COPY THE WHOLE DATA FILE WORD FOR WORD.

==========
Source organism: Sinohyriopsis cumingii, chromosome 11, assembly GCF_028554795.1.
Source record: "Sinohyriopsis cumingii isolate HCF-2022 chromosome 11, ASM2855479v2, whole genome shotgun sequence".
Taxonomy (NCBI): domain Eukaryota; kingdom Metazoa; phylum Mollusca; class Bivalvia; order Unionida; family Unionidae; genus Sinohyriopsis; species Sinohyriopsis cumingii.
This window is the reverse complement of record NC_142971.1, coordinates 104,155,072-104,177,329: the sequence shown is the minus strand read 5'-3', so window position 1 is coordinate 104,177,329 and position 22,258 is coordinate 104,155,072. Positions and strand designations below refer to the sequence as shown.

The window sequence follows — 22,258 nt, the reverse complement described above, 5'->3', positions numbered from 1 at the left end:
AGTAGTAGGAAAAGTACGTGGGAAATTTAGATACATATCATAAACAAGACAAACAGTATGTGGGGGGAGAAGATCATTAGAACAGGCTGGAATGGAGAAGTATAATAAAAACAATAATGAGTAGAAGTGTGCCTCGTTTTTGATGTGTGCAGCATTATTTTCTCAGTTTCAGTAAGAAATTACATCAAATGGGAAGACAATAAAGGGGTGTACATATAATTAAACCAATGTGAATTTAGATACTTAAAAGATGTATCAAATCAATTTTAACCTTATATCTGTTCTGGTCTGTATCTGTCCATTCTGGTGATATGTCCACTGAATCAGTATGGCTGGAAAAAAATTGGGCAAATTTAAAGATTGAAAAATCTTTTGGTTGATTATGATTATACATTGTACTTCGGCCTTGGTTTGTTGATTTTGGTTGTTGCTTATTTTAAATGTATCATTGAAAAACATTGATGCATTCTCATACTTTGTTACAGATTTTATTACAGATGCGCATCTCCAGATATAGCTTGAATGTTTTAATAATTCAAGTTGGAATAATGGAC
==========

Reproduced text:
Source organism: Sinohyriopsis cumingii, chromosome 11, assembly GCF_028554795.1.
Source record: "Sinohyriopsis cumingii isolate HCF-2022 chromosome 11, ASM2855479v2, whole genome shotgun sequence".
Taxonomy (NCBI): domain Eukaryota; kingdom Metazoa; phylum Mollusca; class Bivalvia; order Unionida; family Unionidae; genus Sinohyriopsis; species Sinohyriopsis cumingii.
This window is the reverse complement of record NC_142971.1, coordinates 104,155,072-104,177,329: the sequence shown is the minus strand read 5'-3', so window position 1 is coordinate 104,177,329 and position 22,258 is coordinate 104,155,072. Positions and strand designations below refer to the sequence as shown.

The window sequence follows — 22,258 nt, the reverse complement described above, 5'->3', positions numbered from 1 at the left end:
AGTAGTAGGAAAAGTACGTGGGAAATTTAGATACATATCATAAACAAGACAAACAGTATGTGGGGGGAGAAGATCATTAGAACAGGCTGGAATGGAGAAGTATAATAAAAACAATAATGAGTAGAAGTGTGCCTCGTTTTTGATGTGTGCAGCATTATTTTCTCAGTTTCAGTAAGAAATTACATCAAATGGGAAGACAATAAAGGGGTGTACATATAATTAAACCAATGTGAATTTAGATACTTAAAAGATGTATCAAATCAATTTTAACCTTATATCTGTTCTGGTCTGTATCTGTCCATTCTGGTGATATGTCCACTGAATCAGTATGGCTGGAAAAAAATTGGGCAAATTTAAAGATTGAAAAATCTTTTGGTTGATTATGATTATACATTGTACTTCGGCCTTGGTTTGTTGATTTTGGTTGTTGCTTATTTTAAATGTATCATTGAAAAACATTGATGCATTCTCATACTTTGTTACAGATTTTATTACAGATGCGCATCTCCAGATATAGCTTGAATGTTTTAATAATTCAAGTTGGAATAATGGAC